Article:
The person known as Braveheart is in the book along Edward I who ordered all Jews kicked out of England. He also wanted control of Scotland and the tax money he could get out of it. The fighting ... full review
"A Classic in the Tradition of Chandler and Hammett" - by Lisa Lieberman
Detective Sergeant John Byron is one of those Chandleresque characters ("But down these mean streets a man must go who is not himself mean, who is neither tarnished nor afraid. . ."), the type Bogie played to perfection. Tough, but vulnerable, with a healthy disregard for authority figures and a soft spot for the ladies. Reading Coffin's novel was like going back to the classic era of detective fiction. The streets of Portland, Maine are nowhere near as mean as Dashiell Hammett's San Francisco -- the really mean stuff in this book happened in Boston -- but Byron handles double-crossing as nimbly as Sam Spade. I wonder who they'll get to play him in the movie.
"Making History Come Alive" - by Ruth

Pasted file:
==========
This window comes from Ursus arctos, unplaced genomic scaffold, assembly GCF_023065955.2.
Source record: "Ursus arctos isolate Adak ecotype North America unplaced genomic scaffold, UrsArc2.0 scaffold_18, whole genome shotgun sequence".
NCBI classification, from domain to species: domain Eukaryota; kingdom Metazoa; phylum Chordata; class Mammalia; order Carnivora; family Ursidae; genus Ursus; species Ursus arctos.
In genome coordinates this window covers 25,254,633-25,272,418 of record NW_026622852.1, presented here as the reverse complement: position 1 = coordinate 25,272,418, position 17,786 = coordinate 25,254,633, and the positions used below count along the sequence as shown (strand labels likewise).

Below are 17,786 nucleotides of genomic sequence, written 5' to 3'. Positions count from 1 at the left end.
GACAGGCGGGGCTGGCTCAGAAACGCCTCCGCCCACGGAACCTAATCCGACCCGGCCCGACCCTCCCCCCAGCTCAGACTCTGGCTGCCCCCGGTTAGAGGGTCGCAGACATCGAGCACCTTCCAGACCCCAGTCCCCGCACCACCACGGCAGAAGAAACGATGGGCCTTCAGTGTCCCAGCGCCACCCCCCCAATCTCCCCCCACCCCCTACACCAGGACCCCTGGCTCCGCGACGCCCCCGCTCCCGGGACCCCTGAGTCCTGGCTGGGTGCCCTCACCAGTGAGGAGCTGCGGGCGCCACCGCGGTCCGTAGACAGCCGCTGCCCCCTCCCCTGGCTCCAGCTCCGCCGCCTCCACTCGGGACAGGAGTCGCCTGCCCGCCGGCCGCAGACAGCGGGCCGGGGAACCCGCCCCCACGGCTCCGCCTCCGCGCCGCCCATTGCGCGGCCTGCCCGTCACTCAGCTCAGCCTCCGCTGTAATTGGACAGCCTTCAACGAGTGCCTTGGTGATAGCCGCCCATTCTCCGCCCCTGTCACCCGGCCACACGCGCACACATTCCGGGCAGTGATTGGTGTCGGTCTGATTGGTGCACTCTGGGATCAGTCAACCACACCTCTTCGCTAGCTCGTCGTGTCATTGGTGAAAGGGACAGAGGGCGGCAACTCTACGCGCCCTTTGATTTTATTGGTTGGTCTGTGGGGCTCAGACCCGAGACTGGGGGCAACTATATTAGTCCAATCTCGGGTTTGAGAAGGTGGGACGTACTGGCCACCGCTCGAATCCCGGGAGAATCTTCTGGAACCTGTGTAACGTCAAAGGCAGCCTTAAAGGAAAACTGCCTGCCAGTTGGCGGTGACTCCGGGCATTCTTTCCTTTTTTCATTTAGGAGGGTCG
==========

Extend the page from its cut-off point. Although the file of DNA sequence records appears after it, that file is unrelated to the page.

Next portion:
Everybody has heard of Robert the Bruce and 'Braveheart' William Wallace, but few know intimately all the ins and outs of the struggle for an independent Scotland and the establishment of the Scottish royal line of succession. This book is written in an open and direct style, in the first person from alternating viewpoints, making it easy to read. This succeeds admirable in clearing up all the shifting loyalties in Scotland as well as in England, by presenting the characters as real people and not just one-dimensional adherents or opponents, credibly explaining the reasons behind their actions. Having recently visited Stirling, Bannockburn, Carlisle and Berwick, I was able to track the geographical action and easily envision the terrain over which the Bruce fought to win his realm. In light of my other knowledge of Scottish history, this book further enlightened the struggle to unite Scotland's antagonistic families to create a ... full review